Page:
Local officials and residents attending a state Department of Transportation (DOT) informational session on planned improvements for the eastern end of Sugar Street (Route 302), including bridge replacement, have told DOT staffers of the need for sidewalks there, as well as better protection for adjacent electric utility lines that power the town center.
The DOT held the February 11 session at Newtown Municipal Center to explain the project and hear comments and suggestions on the work planned the for the section of Sugar Street that extends about 400 feet westward from its signalized four-way intersection with Main Street, Glover Avenue, and South Main Street.
DOT officials said the construction work may start as soon as the fall of 2015 and be completed within 12 months. If initial work does not start in the fall of 2015, it would begin in the spring of 2016.
The principal component of the $1.5 million construction project will be the replacement of the 85-year-old Sugar Street bridge, which crosses over an unnamed brook near Sugar Street’s intersection with Elm Drive.
The current 14-foot-long bridge would be replaced by a 16-foot-long bridge. The new bridge would be much wider than the current 28-foot-wide bridge. Initial plans call for a 43-foot-wide bridge. If a sidewalk or sidewalks are added to the project, the bridge could be wider yet.
Also, Sugar Street would be widened west of the four-way intersection to provide two lanes of eastbound traffic and one lane of westbound traffic on the new bridge. One eastbound lane would be designated for “left turns only.” The existing bridge has one travel lane in each direction.
The changes are intended to replace the decaying bridge, modernize the roadway, and alleviate a traffic bottleneck that occurs in the area, especially during the morning and evening rush periods.
The road improvements are designed to improve the sight lines of motorists who are turning onto Sugar Street from Elm Drive and from the driveway that extends to Town Hall South.
Officials, Public Comments
Borough Warden James Gaston noted the proximity of The Ram Pasture and The Pleasance to the construction area, terming both sites “pristine properties.”
Mr Gaston urged that DOT planners consider the needs of pedestrians and bicyclists in configuring the project.
Mr Gaston urged that the DOT install sidewalks along both sides of Sugar Street as part of the construction project. Additionally, he suggested that suitable nighttime illumination be installed.
Also, he urged that a mass of utility lines, which are suspended from poles, at the northeast corner of the Pam Pasture be placed underground as a protective measure to safeguard the continuity of electric service in the town center in the event that those poles are damaged by motor vehicle accidents.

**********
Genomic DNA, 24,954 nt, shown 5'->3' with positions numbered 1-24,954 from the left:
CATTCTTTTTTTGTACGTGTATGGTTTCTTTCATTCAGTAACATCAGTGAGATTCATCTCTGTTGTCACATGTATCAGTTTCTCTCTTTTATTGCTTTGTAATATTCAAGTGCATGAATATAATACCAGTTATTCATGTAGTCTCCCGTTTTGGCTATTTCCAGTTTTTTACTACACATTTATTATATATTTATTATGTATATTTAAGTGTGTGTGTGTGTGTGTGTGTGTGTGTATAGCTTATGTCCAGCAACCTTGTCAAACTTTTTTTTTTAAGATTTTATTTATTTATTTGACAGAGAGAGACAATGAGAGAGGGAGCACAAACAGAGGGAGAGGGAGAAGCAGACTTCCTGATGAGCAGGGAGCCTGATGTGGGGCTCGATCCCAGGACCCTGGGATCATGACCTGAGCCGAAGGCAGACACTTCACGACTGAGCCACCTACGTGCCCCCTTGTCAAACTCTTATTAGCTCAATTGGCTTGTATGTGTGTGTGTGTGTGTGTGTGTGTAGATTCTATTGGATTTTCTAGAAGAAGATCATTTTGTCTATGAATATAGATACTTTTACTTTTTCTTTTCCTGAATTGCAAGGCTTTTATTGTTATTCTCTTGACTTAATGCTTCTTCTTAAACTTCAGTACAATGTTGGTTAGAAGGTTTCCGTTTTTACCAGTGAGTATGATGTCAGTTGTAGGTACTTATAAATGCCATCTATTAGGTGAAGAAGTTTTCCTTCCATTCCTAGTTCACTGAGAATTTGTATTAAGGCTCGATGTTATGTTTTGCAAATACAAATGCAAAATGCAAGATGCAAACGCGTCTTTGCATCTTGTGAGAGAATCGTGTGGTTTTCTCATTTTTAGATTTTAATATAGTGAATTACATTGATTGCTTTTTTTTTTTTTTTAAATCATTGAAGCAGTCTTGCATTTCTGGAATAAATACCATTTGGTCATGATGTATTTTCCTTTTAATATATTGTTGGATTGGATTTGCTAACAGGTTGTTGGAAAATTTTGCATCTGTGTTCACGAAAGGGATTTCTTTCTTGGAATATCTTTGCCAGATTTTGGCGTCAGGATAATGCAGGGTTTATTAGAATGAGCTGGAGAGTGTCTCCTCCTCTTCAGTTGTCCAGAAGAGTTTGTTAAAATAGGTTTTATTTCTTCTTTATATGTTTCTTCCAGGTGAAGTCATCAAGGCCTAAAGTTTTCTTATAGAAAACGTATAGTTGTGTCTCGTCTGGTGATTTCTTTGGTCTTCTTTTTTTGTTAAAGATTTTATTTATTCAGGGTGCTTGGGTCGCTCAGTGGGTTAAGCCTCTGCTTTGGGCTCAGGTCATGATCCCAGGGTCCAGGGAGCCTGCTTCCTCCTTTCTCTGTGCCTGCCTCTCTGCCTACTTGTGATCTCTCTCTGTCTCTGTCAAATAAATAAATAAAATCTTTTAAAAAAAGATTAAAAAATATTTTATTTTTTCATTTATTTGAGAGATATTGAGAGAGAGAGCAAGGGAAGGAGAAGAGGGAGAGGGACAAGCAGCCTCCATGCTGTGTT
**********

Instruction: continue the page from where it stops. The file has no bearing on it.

Rob Sibley, town deputy director of planning and land use, explained that the town has a “sidewalk plan,” adding that sidewalks should be installed as part of the Sugar Street project.
George Benson, town director of planning and land use, said that if the utility lines at the northeast corner of the Ram Pasture are not relocated underground, the utility poles there should be physically protected with some type of guardrailing. Mr Benson noted that the electrical circuits located there serve many important public buildings.
Mary Ann Jacob, who chairs the Legislative Council, said that sidewalks and crosswalks would be an important part of the construction project. She also asked that DOT consider the need for better physical protection of utilities in that area.
Similarly, resident Wayne Addessi of 13 Lovells Lane said sidewalks should be installed as apart of the project.
Resident Robert Hall of Nettleton Avenue asked whether the construction project would result in traffic jams in the area.
DOT officials have said that a three-stage construction project would maintain two-way traffic flow in the area while work is underway.
Maureen Crick Owen asked that the DOT be mindful of the landmark status of the Ram Pasture which is adjacent to the construction site. Ms Owen heads the Newtown Village Cemetery Association, which owns and maintains the Ram Pasture.
Consulting engineer Nicholas Giardina of BL Companies, representing DOT, said that the comments made at the session will be considered by DOT officials as planning for the project progresses.
The DOT estimates that in 2012, the section of Sugar Street where the construction is planned carried about 8,800 vehicles daily.
An archaeological survey conducted in 2011 indicated that the Sugar Street project would have no impact on historic properties.
The planned construction would affect about 3,000 square feet of wetlands. Thus, the DOT will need to get wetlands protection permits from the state Department of Energy and Environmental Protection and from the US Army Corps of Engineers.
The construction area contains many utilities, requiring that several utilities, including natural gas, telecommunications lines, and water lines, be relocated as part of the work. Two utility poles also would need to be relocated.
The existing bridge consists of a single-span concrete slab that sits on stone rubble masonry abutments and wingwalls. The new bridge will employ a prefabricated box culvert.
The project is intended to resolve the existing bridge’s structural deficiencies and its functional obsolescence. The bridge is structurally deficient due to its superstructure’s poor condition and is obsolete due to its relative narrowness, according to DOT.